Seven-time winner Ronnie O’Sullivan coasted into the second round of the UK Championship with a 6-0 thrashing of amateur Leo Fernandez in Milton Keynes.

O’Sullivan chalked up three half-century breaks and a clearance of 121 in a near faultless display at the Marshall Arena.

Fernandez had threatened to halt the whitewash with opportunities in both the fifth and six frames.

However, the veteran Irishman could not build enough momentum and missed crucial chances when on the colours in the sixth which allowed O’Sullivan back to the table, where he soon wrapped up victory.

The Rocket, beaten in the Northern Ireland final by Judd Trump on Sunday, will next play either Alexander Ursenbacher or Nigel Bond.

O’Sullivan said he “felt sad” for Fernandez having come up against a player in such top form so early in what is snooker’s second-biggest tournament

“In the end I was just losing concentration,” the 2020 world champion said.

“I felt sad for Leo that he was struggling so much. You see it happening so much.

“I think it is more of a concern for the bottom-ranked players and maybe there is a better way to give them at least half-a-chance of making it a go on the circuit.

At least give them a chance where they have a first-round match where they believe they can win and make a bit of money, then it becomes a job.

Ronnie O’Sullivan

“At least give them a chance where they have a first-round match where they believe they can win and make a bit of money, then it becomes a job.

“I would like to hear what the feeling is. Leo would have been better playing someone near the same rank and getting a bit of table time, then playing me after.

“Maybe we can listen to them… let’s try to support them so they don’t think they are wasting their time either.”

Earlier on Wednesday, Jimmy White socked it to fellow veteran Alan McManus as he marked his 100th match in the UK Championship with victory.

The 58-year-old revealed he has run out of underwear during his stay at the on-site hotel, but it did not stop him cleaning up with a 66 break to seal a 6-4 win and a place in round two.

“Socks, underwear, shirts – I’ve run out of everything,” White admitted. “I just need to get out of here, get home and regroup before I come back for my next match.”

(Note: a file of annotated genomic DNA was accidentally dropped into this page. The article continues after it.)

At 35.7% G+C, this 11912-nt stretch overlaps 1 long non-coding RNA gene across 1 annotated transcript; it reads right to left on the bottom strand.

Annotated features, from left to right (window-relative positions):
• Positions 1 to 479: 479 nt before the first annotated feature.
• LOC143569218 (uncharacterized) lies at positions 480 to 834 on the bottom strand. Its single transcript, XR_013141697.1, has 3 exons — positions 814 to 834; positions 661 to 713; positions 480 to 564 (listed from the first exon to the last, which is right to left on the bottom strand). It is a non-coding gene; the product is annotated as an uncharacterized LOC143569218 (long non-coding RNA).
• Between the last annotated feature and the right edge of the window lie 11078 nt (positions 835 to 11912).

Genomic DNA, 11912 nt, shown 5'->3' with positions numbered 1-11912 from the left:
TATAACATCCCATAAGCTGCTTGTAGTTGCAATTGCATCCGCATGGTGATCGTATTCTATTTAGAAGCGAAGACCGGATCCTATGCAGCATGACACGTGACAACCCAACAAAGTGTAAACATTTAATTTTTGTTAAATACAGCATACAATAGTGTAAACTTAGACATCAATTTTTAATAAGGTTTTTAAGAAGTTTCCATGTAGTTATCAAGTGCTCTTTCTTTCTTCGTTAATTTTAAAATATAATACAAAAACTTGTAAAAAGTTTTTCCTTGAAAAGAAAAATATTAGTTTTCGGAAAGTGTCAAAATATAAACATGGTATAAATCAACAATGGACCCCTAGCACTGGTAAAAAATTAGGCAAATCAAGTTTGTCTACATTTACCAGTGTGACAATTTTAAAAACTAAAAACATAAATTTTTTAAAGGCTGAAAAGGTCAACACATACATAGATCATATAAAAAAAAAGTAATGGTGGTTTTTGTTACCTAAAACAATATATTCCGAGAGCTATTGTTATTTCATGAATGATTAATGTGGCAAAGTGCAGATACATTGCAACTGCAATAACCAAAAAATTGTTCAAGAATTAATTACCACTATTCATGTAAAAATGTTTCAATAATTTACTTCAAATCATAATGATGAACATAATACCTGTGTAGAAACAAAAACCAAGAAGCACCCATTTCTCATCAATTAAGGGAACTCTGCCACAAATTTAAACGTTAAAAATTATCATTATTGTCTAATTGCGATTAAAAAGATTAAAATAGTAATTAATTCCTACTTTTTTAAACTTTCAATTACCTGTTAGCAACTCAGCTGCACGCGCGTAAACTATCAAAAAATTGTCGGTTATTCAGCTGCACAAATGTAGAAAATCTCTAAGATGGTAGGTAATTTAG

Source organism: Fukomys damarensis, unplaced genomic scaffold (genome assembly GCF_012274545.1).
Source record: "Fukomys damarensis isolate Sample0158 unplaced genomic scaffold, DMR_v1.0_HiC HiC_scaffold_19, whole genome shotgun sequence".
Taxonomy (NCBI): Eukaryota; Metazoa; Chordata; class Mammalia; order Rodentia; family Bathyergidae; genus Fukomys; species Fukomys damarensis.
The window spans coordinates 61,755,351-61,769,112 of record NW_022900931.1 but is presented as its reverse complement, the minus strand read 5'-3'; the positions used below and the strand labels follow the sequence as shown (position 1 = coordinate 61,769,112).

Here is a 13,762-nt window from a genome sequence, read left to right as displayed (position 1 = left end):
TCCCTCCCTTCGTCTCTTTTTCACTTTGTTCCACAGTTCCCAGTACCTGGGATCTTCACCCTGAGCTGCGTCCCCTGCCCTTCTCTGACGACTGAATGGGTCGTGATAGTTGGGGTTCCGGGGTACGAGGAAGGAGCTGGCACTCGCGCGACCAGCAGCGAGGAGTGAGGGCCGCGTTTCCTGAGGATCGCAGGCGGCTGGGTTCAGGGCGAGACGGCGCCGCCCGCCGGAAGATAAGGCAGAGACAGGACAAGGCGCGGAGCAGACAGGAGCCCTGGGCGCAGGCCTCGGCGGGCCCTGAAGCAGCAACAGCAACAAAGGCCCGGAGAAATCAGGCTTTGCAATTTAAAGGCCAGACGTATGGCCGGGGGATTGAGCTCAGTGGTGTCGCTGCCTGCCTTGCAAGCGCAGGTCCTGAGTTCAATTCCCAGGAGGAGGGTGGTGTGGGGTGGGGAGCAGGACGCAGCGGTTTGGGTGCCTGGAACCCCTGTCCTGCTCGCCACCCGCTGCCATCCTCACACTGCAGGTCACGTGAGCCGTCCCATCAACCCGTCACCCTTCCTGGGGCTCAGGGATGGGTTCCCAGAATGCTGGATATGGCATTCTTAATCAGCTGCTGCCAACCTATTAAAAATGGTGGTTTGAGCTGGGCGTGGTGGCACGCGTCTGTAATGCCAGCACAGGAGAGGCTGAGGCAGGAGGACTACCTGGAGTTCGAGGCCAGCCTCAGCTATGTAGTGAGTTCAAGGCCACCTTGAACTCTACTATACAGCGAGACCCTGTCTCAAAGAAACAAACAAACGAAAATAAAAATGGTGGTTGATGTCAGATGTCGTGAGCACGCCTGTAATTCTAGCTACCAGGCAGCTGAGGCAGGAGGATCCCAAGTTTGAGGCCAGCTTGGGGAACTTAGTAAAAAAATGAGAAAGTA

Jimmy White rolled back the years with a vintage display at the UK Championship (
Jimmy White rolled back the years with a vintage display at the UK Championship (Anna Gowthorpe/PA)

White, who reached the semi-finals on his first main-draw appearance in 1981 and won it in 1992, admitted he was aware of the milestone but could share few recollections of his early years in the event.

“You can forget all of the eighties, and (I remember) a tiny little bit of the nineties,” joked White.

“I heard it was my 100th match and it really spurred me on out there. To come up with that clearance at the end was really pleasing, and it gives me a lot of confidence going into my next match.”

Stuart Bingham, meanwhile, compiled the second maximum break in as many days in the sixth frame of his first-round win over Zak Surety.

It followed less than 24 hours after Kyren Wilson’s 147 against Ashley Hugill.

Wilson cheekily responded on Twitter: “Cheers @Stuart__Bingham – had to take my limelight didn’t you – Race to 2 Max’s take the pot” – an offer which his rival keenly took up.

Bingham said: “In practice in the last couple of days I’ve been close a few times, but I felt something was in the air even before the first red.

“With no crowds, it just feels a bit more like a practice session, and that’s maybe why you’re getting a few more.”

Elsewhere on Wednesday, the World Professional Billiards and Snooker Association approved changes to the governing body’s constitution at an Extraordinary General Meeting.

A lengthy consultation process with players and independent sports lawyers formed part of the governance review over the last 18 months.

Part of the process will see more independent player representation through the creation of WPBSA Players body.

WPBSA chairman Jason Ferguson said: “I am delighted with the overwhelming support from our membership on the board’s future vision.

“These changes represent the biggest fundamental change to the structure of the WPBSA during the past 10 years and sets out the basis of our organisation to be able to service the sport, its players and the snooker community better moving forwards.”


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